Two final small points. Most motions at Conference do not come from FPC, but from others in the party. And it is a common misconception but I think unfair that FPC’s motions start from the detail with no eye to the wider political picture and implications. Clearly it is important for these proposals to understand the policy area, but in developing motions and papers, the main focus of FPC’s discussions (with spokespeople, and others) is in fact how this fits into and supports our wider political approach, not just reforming some policy detail for the sake of it. I think this approach is pretty clear from some of our recent reports and presentations of our work – for example in a recent report here: https://www.libdems.org.uk/policy-this-autumn-2021

  • Peter Hirst 8th Feb '22 - 3:50pm

    Perhaps there is a case for two bodies, one essentially a debating chamber with 40+ members and the other the streamlined Board for decision making. There would need to be links and I suspect plenty of homework for the latter. Giving everyone a voice can interfere with making the correct decision.

  • @Jeremy Hargreaves – thanks for responding. The changes I suggested are probably more modest than you think for several reasons.

    Firstly, I see the leader coordinating policy development so any radical change would have to be with their support just as it would in government.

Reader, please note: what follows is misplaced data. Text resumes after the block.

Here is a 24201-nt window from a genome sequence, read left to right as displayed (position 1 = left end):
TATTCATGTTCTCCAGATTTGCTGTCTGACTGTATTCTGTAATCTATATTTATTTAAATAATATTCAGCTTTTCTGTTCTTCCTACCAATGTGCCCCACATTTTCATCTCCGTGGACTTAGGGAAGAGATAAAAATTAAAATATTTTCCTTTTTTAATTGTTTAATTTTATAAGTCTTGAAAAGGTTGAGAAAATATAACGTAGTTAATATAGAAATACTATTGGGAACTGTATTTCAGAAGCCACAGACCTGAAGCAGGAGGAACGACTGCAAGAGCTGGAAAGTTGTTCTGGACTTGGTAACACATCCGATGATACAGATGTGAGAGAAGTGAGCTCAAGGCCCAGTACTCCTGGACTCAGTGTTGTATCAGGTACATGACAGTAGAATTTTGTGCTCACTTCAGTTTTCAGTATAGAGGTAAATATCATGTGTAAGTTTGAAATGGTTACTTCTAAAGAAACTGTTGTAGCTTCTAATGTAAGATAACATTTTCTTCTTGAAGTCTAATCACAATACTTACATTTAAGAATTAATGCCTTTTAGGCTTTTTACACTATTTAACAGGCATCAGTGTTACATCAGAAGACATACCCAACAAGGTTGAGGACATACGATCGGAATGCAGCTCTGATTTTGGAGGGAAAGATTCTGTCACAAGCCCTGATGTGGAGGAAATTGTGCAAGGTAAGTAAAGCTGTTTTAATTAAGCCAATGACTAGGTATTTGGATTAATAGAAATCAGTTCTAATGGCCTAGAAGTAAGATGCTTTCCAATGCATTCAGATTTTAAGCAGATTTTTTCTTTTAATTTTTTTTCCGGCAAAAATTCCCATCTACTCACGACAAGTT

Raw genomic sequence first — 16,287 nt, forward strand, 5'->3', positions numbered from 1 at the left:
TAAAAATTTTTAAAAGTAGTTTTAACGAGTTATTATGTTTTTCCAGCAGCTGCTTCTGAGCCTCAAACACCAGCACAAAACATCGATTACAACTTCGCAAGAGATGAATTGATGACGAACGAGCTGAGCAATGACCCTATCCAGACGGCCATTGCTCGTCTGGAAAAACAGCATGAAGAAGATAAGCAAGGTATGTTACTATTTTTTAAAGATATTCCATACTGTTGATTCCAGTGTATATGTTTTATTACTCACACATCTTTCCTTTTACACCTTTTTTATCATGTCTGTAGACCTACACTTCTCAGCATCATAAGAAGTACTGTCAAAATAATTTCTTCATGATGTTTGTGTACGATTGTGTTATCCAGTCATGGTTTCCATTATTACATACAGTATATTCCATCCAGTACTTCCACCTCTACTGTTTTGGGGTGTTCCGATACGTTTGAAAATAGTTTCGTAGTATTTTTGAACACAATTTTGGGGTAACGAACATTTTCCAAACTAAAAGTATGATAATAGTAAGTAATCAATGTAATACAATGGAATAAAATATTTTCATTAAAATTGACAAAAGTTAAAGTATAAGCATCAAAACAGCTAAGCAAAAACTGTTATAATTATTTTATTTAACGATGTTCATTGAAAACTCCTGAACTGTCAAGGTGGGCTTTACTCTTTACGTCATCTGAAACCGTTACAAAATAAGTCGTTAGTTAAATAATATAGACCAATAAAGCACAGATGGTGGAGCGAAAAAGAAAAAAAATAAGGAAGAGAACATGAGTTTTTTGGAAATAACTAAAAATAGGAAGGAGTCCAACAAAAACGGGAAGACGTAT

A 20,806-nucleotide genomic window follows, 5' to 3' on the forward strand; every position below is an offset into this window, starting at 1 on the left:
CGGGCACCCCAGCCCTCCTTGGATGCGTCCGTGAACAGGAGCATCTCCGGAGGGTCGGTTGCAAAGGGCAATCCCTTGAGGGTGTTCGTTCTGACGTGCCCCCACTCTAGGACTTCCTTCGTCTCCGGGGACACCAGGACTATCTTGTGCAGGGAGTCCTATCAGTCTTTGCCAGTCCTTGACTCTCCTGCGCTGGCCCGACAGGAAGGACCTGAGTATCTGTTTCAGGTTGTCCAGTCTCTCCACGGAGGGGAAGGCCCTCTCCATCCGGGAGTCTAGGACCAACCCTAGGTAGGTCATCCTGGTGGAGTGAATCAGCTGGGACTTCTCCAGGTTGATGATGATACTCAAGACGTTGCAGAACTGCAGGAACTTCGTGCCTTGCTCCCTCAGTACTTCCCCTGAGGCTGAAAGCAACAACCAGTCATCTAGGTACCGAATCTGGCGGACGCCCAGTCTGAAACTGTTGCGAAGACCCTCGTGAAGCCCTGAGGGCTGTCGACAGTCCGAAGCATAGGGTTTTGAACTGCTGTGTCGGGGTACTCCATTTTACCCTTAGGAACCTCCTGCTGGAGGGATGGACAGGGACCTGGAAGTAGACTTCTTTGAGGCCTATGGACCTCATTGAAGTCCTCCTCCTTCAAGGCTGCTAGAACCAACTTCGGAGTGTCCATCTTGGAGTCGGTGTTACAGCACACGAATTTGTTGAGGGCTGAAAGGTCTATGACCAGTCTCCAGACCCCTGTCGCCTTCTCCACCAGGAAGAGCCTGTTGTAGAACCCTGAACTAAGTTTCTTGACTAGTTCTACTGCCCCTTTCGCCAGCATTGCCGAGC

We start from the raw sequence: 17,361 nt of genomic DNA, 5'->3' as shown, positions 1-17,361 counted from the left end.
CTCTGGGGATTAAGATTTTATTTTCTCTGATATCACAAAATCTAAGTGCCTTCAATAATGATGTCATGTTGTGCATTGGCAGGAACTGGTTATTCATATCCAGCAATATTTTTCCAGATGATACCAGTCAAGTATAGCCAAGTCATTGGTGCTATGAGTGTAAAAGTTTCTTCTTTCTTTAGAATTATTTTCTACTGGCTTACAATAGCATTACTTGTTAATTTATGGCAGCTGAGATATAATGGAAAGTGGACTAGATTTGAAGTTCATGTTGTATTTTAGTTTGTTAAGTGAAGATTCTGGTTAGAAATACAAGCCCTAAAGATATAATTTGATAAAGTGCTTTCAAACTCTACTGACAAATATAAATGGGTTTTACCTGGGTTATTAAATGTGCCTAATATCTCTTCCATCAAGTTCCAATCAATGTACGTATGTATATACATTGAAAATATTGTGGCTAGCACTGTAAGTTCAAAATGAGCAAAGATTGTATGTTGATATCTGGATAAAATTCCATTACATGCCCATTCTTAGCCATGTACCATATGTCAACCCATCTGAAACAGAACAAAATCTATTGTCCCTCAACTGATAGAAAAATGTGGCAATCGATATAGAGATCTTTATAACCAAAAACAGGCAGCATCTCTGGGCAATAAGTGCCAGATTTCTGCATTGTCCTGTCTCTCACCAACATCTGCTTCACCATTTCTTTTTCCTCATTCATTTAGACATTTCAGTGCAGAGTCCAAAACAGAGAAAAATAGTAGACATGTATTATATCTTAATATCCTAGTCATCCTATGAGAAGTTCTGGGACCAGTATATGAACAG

Secondly, there is no reason to suppose that a new spokesperson for education (or anything) would change policy radically. If their sense was for a policy makeover, I would expect them to build a new consensus by consulting widely, for instance at Conference fringe, by initiating an online debate, and by asking the FPC to convene a working group. In practice, my sense is that most policy would only change with good reason.

    Thirdly, I believe Conference should have a big role, arguably bigger than now. Spokespeople should have to explain/justify/sell any new/revised policy. When ‘events’ requiring immediate response make prior approval impossible, they should seek it retrospectively. And votes wouldn’t necessarily have to be Yes/No. They could offer, say, five options ‘No way/Not impressed/neutral/OK-ish/Fantastic’ which would give a useful reading on the spread of opinion.

    Above all, we should expect leaders to inspire – but also to know that they are accountable.

    Also, my earlier point stands. We don’t mandate our MPs; they are our representatives, and we should have systems that support that while eliminating potential conflicts. In minor opposition that doesn’t matter much; in government it matters a lot.